KUALA LUMPUR, Oct 15 — Health Minister Khairy Jamaluddin today called for health budgets to be viewed as investments rather than expenditures, especially in the prevention and treatment of cancer.
He said for decades, the most effective medicines have been almost fully subsidised by the government to ensure the best possible health outcomes for cancer disease.
He noted that novel treatments were still accessible to patients through innovative financing models, patient access schemes and industry-sponsored clinical trials
“People who are healthier and able to survive cancer can carry on working to help rebuild their lives, the economy, and the country,” he said in his recorded keynote address during the virtual conference on ‘Improving Access to Cancer Treatment and Care’ here, today.
Khairy said there was a serious need for considerations on effective investments and interventions in cancer prevention, timely diagnosis, advances in therapies, and care delivery models which have reduced the number of cancer deaths, improved survivorship, and quality of life for those living with the disease.
He said about 49,000 people in Malaysia were estimated to be newly diagnosed with cancer in 2020, with the number expected to rise to more than 66,000 per year by 2030.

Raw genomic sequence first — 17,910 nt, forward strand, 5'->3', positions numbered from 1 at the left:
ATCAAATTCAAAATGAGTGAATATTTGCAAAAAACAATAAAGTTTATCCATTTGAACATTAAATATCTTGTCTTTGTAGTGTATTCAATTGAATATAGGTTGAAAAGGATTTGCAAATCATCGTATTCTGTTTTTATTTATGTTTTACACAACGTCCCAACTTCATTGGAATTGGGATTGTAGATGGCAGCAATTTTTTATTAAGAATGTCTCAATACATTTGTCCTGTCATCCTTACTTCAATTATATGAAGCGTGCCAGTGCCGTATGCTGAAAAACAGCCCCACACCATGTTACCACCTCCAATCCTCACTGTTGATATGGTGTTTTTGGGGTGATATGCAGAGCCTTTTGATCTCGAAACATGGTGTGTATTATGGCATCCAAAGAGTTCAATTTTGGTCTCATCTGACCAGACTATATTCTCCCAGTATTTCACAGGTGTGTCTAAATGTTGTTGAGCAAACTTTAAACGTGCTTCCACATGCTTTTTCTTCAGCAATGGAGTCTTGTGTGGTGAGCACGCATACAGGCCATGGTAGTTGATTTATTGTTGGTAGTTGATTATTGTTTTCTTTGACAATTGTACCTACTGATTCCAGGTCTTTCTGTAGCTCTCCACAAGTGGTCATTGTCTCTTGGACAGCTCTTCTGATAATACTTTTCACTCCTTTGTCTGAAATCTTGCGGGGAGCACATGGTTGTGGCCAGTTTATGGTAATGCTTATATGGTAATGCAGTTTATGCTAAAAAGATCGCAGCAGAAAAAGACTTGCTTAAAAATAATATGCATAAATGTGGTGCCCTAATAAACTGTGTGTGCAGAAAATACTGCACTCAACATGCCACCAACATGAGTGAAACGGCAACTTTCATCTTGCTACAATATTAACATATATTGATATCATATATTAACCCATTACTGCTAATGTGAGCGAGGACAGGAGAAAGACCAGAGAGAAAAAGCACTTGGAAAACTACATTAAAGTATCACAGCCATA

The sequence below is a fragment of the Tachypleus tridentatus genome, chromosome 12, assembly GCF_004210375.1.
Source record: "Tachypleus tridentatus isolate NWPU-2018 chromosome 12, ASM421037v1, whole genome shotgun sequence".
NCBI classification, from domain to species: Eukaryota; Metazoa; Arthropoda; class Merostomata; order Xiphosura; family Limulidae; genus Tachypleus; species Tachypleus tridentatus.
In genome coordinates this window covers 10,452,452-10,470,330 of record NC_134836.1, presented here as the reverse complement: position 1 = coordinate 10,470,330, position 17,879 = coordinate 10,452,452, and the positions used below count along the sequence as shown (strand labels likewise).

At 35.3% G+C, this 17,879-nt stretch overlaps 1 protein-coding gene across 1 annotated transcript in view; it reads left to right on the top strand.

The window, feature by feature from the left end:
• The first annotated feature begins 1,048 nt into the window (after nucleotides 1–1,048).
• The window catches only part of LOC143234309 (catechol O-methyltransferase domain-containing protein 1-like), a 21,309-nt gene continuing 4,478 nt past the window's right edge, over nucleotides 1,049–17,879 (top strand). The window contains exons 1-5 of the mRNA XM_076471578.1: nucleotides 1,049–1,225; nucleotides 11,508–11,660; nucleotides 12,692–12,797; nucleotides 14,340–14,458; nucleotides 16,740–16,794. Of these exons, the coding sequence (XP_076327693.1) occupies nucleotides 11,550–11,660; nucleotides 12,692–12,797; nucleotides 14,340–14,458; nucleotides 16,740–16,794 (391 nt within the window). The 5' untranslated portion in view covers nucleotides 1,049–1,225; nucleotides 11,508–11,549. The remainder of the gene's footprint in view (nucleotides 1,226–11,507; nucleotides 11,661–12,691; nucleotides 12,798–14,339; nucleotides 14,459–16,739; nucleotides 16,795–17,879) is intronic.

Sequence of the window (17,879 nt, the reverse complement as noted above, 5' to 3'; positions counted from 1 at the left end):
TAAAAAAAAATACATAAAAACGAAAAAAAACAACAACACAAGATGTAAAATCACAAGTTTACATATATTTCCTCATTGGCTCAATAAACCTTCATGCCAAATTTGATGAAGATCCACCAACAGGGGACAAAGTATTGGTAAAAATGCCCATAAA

Elaborating further, Khairy said colorectal cancer was the second most common cancer among Malaysians and 65 per cent of cases were diagnosed late, thus the Ministry of Health (MOH) had introduced immunochemical faecal occult blood tests (iFOBTs) as part of the screening process, targeting those aged between 50 and 75.
“We have taken some steps to encourage early detection using a self-testing kit for human papillomavirus (HPV) because it has the potential for women to overcome barriers to screening, detect cervical cancer in its early stages, and bring patients in for treatment as early as possible,” he added.
He pointed out that resorting to traditional or supposed alternative treatments upon learning of their diagnosis rather than immediately going for allopathic medicine had resulted in significant treatment delays.
According to Malaysia National Cancer Registry Report 2012–2016, breast cancer is top among Malaysians.
The two-day virtual conference organised by the Galen Centre for Health and Social Policy, the Cancer Care Working Group and the M3C Taskforce with multi-sectoral stakeholders is to reflect and discuss the progress, gaps, and opportunities in supporting cancer treatment and care in Malaysia.
The event today also saw the virtual launch of a ‘White Paper on Cancer Care Challenges, Gaps And Opportunities In Malaysia’, outlining three key areas for action to reduce the impact of cancer on Malaysians and five recommendations for cancer policy reform.